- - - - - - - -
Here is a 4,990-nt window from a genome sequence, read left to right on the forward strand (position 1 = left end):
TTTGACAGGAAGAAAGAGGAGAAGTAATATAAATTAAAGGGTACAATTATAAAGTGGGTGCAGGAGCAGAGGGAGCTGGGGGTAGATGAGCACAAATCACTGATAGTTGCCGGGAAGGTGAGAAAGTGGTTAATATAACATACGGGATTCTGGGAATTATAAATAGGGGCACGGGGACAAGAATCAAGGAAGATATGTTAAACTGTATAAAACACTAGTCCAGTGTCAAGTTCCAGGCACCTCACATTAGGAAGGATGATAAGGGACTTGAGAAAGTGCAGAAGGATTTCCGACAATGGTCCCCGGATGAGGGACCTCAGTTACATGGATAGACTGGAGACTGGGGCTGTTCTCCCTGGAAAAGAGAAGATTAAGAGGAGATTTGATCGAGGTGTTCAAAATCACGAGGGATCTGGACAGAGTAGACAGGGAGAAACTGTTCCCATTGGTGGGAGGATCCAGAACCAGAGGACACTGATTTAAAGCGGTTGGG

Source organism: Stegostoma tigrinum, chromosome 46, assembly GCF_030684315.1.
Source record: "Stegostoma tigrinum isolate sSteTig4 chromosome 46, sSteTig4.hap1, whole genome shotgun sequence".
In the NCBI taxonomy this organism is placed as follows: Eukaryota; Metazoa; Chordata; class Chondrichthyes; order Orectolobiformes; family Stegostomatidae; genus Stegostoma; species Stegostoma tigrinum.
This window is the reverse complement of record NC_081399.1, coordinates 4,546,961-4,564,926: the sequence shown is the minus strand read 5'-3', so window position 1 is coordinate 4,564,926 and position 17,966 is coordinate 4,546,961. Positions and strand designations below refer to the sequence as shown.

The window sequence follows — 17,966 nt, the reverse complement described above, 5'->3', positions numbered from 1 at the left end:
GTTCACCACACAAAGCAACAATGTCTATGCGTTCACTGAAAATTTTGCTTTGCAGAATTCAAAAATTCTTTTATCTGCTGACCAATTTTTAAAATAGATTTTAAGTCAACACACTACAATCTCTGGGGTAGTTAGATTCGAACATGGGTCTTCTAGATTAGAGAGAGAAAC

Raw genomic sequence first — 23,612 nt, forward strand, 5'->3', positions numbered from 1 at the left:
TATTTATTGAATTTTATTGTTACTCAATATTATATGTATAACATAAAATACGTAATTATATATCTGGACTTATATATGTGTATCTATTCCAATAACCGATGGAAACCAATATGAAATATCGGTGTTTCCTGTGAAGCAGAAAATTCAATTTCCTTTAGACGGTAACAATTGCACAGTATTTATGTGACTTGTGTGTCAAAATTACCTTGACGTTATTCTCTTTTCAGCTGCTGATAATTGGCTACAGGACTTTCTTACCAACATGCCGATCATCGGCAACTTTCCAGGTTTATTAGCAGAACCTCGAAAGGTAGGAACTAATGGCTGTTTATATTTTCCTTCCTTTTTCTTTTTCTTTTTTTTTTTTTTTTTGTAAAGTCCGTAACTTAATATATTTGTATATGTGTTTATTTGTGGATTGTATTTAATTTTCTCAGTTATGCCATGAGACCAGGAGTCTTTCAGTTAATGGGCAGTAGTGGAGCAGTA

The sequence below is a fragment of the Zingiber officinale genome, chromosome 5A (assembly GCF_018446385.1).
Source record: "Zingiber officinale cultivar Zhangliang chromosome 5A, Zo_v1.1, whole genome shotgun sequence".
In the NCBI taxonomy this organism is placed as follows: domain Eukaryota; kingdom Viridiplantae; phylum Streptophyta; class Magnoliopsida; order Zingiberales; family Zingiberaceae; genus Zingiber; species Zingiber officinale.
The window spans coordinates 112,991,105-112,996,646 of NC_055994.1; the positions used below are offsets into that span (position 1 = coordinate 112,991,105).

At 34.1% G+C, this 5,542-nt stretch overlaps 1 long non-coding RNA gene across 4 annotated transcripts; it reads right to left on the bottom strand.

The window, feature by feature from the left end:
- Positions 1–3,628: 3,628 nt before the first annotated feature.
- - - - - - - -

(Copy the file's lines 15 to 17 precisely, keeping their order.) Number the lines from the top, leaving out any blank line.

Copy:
At 34.1% G+C, this 5,542-nt stretch overlaps 1 long non-coding RNA gene across 4 annotated transcripts; it reads right to left on the bottom strand.

The window, feature by feature from the left end:
- Positions 1–3,628: 3,628 nt before the first annotated feature.